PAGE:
The entirety of my 2014-2015 school year has felt like this treadmill of listing things that I should construct a post about, not posting it, and then scrapping it for because I don’t have time, I can’t figure out the best way to put it together, or the timelines of the content fades away. This is partly because the expansion of my role as “spreadsheet whisperer” has given math teaching, my actual job, serious competition for my mental bandwidth. I know this isn’t really an excuse, however, I am slacking in a huge way on my blog. Much of this feeling was echoed by my buddy Nate, I feel like I have left blogging, even thought I didn’t really know why I’d gone. One reason may be the lingering need to make a “home run” post, to really connect on one of those ideas that have been bouncing around on the idea treadmill, as opposed to just knocking a simple post about what I’m doing in my classroom into the outfield.

So just as I was thinking about all this I saw the following show up on my twitter:

It looked like a pretty cool format so I figured I wouldn’t over think it and put a post up. Here it goes.

10 good things about my teaching in 2014-2015

1. The first thing in my mind is that I won over a kid today. There was a girl who was difficult for other teachers, and who was not excited to have me as a sub. She got into my Road Trip project however, and by the end of class she said that she was going to sign up for my class next cycle…nd she doesn’t even need math credits!

2. My goal of incorporating new teaching materials has gone pretty well so far. Things that I have incorporated so far include: Visual Patterns, the Meatballs task on 101 Questions, a good 2 weeks of estimation 180, some diagnostics from the people at MARS, the Penny Circle on Desmos, and an assessment tasks from the A2I Algebra unit. …I guess that’s a lot when you type it all out.

3. I had the largest turnout to my advisory ever. I might have the largest advisory turnout of anyone in the school (which is completely a guess, but I’m going to go with it)!

4. The spreadsheet wrangling has been more or less successful. Despite a couple months of dark despair in front of a computer, I am now able to keep my little corner of the school’s data system running smoothly, with only 15-20 minutes per day of effort. I’m also gaining facility with Microsoft Access, which my brother swears will allow me to hand more responsibility to other people.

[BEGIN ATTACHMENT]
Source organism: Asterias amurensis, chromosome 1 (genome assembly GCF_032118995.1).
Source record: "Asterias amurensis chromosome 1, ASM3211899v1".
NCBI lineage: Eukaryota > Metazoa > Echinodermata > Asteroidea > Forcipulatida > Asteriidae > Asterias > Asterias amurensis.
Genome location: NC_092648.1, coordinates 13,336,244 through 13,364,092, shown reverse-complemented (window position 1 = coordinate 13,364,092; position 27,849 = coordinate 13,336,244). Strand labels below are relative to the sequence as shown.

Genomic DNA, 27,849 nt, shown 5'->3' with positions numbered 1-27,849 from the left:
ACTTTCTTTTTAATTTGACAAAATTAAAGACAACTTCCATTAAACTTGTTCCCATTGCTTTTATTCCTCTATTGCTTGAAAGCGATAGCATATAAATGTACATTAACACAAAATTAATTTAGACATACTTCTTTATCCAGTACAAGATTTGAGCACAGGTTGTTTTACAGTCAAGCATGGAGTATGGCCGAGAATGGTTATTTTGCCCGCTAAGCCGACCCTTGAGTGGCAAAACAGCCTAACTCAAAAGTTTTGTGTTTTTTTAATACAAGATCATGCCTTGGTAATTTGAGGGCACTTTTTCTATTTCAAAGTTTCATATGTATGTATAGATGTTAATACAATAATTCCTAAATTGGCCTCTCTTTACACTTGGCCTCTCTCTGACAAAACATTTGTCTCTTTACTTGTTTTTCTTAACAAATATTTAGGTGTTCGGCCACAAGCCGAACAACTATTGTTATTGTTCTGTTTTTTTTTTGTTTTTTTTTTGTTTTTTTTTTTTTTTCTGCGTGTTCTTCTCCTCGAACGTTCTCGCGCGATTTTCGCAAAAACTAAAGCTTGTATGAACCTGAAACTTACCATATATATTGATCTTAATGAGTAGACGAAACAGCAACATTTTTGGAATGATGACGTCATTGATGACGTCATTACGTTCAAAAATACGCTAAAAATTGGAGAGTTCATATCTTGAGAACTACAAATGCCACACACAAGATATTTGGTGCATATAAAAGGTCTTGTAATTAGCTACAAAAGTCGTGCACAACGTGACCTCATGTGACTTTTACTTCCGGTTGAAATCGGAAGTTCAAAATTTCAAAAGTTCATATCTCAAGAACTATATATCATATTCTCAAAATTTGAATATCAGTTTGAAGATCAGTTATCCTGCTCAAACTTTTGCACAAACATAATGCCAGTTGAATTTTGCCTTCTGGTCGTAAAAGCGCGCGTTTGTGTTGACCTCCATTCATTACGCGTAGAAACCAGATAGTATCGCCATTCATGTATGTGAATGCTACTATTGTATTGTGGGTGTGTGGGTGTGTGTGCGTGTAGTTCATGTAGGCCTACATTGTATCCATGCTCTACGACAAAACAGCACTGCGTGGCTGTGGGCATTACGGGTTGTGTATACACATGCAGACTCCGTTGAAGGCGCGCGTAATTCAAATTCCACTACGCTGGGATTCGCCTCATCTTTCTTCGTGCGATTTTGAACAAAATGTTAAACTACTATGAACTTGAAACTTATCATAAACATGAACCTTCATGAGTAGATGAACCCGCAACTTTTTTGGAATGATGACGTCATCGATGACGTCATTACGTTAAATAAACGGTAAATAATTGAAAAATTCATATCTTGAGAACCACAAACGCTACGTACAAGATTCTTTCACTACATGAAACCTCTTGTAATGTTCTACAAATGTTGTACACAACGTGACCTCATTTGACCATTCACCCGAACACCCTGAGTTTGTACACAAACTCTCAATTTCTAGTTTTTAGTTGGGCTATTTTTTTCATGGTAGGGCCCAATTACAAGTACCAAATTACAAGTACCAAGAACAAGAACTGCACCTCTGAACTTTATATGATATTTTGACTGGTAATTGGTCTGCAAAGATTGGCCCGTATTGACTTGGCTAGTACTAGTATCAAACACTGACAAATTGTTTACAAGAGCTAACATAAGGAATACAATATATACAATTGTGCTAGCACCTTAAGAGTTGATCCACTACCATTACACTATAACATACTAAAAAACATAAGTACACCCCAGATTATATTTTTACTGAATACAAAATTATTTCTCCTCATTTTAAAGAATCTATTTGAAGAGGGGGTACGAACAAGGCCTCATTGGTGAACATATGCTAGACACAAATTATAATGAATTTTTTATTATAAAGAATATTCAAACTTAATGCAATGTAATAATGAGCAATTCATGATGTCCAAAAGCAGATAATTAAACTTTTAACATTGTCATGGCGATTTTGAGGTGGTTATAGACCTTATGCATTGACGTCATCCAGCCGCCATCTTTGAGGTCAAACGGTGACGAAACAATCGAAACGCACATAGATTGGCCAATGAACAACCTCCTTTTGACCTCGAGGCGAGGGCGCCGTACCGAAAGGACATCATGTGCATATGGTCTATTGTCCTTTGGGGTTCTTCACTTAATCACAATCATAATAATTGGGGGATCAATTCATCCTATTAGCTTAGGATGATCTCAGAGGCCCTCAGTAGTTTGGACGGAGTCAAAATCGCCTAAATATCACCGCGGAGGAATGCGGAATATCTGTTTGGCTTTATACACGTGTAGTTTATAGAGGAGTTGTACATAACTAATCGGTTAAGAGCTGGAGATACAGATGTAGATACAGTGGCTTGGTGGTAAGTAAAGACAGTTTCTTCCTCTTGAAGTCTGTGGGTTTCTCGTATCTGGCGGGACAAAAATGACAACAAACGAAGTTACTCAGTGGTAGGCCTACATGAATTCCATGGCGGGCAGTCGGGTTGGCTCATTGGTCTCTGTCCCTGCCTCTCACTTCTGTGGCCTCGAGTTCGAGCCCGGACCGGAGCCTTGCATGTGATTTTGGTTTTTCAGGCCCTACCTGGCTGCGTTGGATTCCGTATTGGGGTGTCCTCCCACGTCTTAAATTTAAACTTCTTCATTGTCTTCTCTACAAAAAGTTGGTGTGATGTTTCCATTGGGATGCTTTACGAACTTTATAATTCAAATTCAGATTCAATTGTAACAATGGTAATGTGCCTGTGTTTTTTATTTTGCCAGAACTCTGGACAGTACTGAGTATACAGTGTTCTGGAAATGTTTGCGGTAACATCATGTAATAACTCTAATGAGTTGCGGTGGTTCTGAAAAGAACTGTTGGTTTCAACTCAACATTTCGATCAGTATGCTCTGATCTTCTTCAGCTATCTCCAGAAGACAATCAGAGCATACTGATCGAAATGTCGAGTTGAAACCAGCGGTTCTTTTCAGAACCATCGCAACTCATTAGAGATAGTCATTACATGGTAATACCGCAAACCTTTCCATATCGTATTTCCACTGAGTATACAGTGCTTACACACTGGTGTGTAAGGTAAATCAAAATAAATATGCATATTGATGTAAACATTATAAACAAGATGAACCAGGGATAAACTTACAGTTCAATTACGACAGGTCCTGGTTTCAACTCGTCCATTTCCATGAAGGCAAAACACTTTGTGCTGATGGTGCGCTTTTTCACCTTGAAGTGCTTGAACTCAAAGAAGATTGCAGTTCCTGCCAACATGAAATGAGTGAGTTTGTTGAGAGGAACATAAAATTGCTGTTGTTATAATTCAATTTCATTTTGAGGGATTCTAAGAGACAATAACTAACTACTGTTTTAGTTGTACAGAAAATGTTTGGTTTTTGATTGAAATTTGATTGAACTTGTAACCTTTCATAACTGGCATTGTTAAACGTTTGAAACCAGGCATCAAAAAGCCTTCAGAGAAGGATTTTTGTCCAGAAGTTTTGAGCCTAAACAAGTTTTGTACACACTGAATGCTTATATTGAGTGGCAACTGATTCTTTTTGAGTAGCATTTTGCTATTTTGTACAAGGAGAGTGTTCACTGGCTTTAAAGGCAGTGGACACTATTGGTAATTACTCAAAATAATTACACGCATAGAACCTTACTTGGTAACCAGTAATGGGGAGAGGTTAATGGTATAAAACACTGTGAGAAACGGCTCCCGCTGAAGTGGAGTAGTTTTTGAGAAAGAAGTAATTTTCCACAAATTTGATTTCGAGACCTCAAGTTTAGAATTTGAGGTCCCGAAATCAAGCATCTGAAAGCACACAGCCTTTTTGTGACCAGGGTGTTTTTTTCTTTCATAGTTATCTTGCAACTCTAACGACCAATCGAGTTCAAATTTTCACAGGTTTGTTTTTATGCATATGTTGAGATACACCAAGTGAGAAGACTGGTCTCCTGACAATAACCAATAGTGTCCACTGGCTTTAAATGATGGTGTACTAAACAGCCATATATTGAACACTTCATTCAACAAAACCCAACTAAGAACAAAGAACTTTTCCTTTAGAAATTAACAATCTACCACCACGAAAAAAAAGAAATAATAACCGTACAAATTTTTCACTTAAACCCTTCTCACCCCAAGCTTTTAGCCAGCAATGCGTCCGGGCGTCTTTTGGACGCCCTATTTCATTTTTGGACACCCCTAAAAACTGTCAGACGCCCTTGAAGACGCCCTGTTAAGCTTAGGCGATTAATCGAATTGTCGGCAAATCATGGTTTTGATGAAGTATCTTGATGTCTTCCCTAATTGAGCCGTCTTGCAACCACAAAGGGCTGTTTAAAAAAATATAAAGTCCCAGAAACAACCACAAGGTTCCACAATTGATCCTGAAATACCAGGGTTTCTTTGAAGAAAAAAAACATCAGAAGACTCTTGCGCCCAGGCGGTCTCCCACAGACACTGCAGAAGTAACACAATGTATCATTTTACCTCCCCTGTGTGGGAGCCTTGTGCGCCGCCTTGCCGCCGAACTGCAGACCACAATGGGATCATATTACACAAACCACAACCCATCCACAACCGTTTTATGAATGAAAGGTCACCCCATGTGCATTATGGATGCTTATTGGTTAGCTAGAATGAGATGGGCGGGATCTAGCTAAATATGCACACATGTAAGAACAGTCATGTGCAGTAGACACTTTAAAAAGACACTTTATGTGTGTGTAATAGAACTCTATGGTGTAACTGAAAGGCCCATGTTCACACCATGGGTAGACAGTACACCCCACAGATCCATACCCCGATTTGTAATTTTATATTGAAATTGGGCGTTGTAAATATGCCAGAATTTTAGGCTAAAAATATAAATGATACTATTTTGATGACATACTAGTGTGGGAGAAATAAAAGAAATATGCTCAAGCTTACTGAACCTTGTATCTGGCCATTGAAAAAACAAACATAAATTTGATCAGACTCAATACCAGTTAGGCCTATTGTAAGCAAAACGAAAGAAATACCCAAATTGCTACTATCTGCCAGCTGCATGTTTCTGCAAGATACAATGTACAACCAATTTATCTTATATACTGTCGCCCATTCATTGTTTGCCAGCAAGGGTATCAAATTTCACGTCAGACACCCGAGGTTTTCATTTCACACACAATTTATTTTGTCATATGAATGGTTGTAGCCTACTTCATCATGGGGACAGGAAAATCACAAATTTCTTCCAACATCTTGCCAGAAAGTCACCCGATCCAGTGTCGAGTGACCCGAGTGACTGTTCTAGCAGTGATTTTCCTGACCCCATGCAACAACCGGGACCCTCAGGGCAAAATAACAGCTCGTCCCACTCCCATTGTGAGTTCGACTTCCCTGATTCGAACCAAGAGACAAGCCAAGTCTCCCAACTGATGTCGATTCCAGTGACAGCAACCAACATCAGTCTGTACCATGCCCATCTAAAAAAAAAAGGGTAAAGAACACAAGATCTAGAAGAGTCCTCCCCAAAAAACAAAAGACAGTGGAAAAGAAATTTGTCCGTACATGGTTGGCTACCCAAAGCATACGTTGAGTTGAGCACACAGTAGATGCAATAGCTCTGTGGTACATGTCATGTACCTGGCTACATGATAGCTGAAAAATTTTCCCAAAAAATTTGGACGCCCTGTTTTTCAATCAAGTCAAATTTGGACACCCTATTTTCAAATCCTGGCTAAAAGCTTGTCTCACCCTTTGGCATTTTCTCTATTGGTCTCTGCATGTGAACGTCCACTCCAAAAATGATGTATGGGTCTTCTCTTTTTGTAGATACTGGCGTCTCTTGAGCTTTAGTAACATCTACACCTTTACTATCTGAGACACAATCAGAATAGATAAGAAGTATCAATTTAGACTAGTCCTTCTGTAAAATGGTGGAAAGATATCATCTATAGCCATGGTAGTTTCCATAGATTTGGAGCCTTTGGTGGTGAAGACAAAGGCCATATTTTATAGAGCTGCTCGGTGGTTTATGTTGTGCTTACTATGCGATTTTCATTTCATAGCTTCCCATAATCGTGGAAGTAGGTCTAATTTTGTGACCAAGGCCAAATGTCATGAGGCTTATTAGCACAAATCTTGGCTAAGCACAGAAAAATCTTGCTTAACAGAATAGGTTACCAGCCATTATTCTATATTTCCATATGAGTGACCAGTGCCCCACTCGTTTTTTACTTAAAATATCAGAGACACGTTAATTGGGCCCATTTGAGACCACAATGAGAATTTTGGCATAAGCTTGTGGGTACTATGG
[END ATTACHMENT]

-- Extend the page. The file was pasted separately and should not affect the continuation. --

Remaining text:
5. The math team has had some pretty impressive meetings and we have had some good conversations/clashes with older teachers. After one meeting a teacher who previously championed his workbook of test problem from the 80’s as “the real math” came away from one meeting saying that he had to question “everything he knew” about teaching math.

6. My student who had fallen off every cycle for 3 cycles straight is finally going to come through this cycle. Since the birth of his son he has been greeting me every day with a hand shake, any pertinent information about his home life that might influence his studies, and a pledge to get to work. It’s the classic case of the kid who figured ‘it’ out.

7. I started taking pictures of my board to see how it would look for students who tried to follow along visually. My handwriting was AWFUL, but it’s starting to get better.

8.  One of my teachers had a medical emergency and knew he was going to be out for a matter of time, and he requested that his students take on my project.  It was a nice voice of confidence, and I was honored to help out.

9.  So these two kids were fighting about someone’s rat in class (some kids in our school have rats they carry around as service animals to help treat their anxiety) and I shut the argument down before it affected the class at all just by ‘getting loud.’ That never works!!  I think the important part of that story is that I was able to not lose the trust of either student in the process.